Sunday, December 26, 2010

A Wish for the New Year (Live-Work Spaces Along the Transit Core)

            It’s perfectly logical to conclude that persons having no permanent stake in a neighborhood are less inclined to invest in its present upkeep or the future state of repairs – except to the degree that inclination affects those persons’ bottom line.  Ironically, that “neighborhood investment” cuts both ways; the greater the investment, in other words, the greater the commitment, if your world – view encompasses economic reality.  If it does, then you may agree that an urban form in which folks who work in a place live on the spot makes some sense.  Take a look, for instance, in the couple of blocks along Roosevelt Street just west of 7th Street at the lofts that top the shops and restaurants (like the Nile CafĂ© at 610 East) on the ground floor.  The vested interests of those worker/dwellers, whether a function of aesthetic perception or property values, are directly evident and palpable.  There’s pride of business and residential ownership.
            Segregation of commercial from residential functions lengthens distances required for essential travel.  In turn, that circumstance increases traffic and parking demands at “central gathering points” like shopping centers, a situation improved by mass transit options.  So, what would result in Phoenix if we allowed folks who produced – on a low-key scale - goods and services to live in two and three story buildings along the path of the light rail system above the businesses they operate?  Envision that the goods are produced on the second floor, sold from the ground level, and the owner rests her head anywhere there’s room for a pillow.  Suppose further little pockets of grouped buildings where foot traffic is stimulated is by rows of shade trees or some other kind of shade structures.  Imagine the invitation emanating from buildings not set back 25’ feet from the sidewalk but instead that are open for shopping right adjacent to the shade structures.  Is that threatening?  Not if minimal parking spaces were afforded in shared configurations to discourage vehicular traffic aggregating in these live – work situations.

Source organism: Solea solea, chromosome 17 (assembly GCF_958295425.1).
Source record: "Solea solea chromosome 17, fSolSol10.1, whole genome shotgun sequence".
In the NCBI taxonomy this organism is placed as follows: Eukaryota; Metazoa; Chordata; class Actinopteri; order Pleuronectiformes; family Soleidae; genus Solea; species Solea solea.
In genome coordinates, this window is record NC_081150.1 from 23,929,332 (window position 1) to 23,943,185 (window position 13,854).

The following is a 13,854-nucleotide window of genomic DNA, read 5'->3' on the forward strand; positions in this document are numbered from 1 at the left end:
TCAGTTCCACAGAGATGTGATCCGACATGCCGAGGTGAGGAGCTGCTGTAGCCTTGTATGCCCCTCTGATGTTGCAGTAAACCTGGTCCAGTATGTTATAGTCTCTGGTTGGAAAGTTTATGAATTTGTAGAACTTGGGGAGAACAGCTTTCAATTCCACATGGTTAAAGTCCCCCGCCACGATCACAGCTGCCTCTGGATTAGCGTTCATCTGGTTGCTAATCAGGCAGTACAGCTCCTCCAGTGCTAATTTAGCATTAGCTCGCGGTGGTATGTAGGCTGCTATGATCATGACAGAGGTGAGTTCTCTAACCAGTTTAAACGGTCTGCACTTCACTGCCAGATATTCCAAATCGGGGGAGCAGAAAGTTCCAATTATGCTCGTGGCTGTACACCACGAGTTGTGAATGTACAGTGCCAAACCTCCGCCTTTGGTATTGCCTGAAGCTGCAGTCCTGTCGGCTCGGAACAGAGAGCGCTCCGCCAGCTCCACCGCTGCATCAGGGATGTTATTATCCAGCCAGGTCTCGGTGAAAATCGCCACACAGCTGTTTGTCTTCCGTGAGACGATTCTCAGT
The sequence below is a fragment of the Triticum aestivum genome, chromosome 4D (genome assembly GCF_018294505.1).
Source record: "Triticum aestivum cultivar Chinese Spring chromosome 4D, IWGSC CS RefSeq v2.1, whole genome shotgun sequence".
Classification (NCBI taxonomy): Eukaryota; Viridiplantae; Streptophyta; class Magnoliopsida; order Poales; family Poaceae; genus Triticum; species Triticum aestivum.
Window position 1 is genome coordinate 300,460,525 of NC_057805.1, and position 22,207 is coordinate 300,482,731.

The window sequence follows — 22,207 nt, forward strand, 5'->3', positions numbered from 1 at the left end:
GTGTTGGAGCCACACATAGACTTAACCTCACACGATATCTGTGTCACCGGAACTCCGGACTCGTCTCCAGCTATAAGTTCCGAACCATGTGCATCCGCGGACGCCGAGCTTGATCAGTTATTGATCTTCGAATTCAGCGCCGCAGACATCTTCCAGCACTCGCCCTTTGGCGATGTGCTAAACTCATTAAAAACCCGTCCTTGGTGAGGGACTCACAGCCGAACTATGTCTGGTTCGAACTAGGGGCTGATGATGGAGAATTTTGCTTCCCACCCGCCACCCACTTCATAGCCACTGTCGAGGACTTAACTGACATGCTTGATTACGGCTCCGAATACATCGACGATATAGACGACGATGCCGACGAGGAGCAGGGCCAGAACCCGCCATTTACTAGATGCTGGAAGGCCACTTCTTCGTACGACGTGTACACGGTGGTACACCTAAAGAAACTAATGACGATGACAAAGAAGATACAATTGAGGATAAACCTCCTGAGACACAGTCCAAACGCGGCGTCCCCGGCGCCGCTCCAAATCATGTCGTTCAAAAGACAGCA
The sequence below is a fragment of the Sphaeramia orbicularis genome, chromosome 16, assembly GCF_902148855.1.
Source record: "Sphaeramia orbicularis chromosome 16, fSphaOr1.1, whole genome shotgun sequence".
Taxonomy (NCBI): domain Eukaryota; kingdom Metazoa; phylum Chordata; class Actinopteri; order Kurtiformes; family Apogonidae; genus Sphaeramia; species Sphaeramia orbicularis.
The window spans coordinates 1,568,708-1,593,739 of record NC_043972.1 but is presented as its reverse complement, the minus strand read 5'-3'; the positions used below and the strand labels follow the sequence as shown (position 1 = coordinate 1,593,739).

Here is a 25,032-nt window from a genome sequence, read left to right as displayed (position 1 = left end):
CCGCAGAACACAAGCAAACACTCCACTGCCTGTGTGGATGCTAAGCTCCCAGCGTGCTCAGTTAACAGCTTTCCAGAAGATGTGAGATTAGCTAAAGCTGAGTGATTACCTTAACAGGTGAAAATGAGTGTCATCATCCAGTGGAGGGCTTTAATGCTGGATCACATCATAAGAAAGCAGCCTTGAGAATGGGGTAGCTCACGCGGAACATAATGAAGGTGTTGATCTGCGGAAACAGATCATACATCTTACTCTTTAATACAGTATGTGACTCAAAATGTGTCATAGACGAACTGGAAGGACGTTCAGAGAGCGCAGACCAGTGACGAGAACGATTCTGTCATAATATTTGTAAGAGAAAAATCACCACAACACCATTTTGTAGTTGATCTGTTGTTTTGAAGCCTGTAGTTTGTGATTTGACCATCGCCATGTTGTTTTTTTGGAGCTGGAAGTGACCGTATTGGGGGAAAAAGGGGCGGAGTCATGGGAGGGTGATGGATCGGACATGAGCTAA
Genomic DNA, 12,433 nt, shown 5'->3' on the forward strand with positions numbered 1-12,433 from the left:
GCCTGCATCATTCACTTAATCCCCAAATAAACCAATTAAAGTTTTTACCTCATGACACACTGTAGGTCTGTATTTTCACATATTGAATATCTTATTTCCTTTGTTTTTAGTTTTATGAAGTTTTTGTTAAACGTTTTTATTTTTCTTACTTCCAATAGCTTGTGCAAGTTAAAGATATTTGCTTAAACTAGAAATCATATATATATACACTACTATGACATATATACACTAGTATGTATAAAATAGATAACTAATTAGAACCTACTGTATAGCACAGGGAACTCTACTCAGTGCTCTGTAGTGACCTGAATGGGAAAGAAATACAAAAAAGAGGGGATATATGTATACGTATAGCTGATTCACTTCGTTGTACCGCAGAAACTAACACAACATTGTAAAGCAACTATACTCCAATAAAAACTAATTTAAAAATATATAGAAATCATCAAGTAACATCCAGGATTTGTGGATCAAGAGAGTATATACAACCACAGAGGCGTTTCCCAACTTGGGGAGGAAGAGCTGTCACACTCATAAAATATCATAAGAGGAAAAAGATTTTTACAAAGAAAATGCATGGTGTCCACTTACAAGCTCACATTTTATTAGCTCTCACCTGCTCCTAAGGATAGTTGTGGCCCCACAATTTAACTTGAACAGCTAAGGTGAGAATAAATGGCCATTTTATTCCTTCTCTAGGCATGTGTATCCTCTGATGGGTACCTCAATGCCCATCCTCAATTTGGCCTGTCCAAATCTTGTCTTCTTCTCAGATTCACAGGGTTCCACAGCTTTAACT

I think it’s highly likely that such spaces would become neighborhood gathering places where an intimacy develops between the producers and the consumers.  Would not that fact offset the inconvenience of minimal parking opportunities?  An illustration of how that works occurs at Central and Camelback with the coffee drive through flanked by the retailers at Red Hot Robot, Smeeks, Frances and Halo.  Those merchants earlier this month had an outdoor craft fair that drew a boatload of folks who, of course, had to drive so as to “contain” their purchases somewhere – but I had the sense that many attending walked or rode light rail.  It was wall to wall humanity, and it was fun just to gauge the mood of the crowd which seemed relaxed and festive.  That corner is not multistory, but I’ll wager the owners would love to live right there where they work, and it’s right next to the Camelback stop for the light rail.
            Transit Villages aren’t new concepts, folks.  Michael Bernick and Amy Freilich were writing about the concept of building new communities at transit stations in suburban and inner city areas in the late 1990s.  If the cities (Phoenix, Tempe and Mesa, for now) own any excess property near the stations, they should request development offers and sell these excess parcels for live-work development at market rates, nothing more.  And while they’re at it, Valley METRO should try out this wacky idea: charge 50 cents for one-way and 75 cents for all-evening ridership after 7:00 p.m. on weekdays and all day on Sundays.  The increase in ridership likely will nurture a culture of “taking the train” all the time, including during peak ridership hours.  Or, Valley METRO could sell a monthly “night pass” for one fee for ridership on light rail and busses valid only after 7:00 p.m.  Would that encourage “undesirable elements” to crowd the valley’s transit system?  Doubtful; see, gang-bangers and pickpockets both require a “quick getaway” option that doesn’t exist with bus or light rail travel, unless the rascal intends to hurl himself out the window.  Not gonna happen.  The growth of usage of the transit system in this ever-increasingly crowded metroplex justifies a trial of such a concept.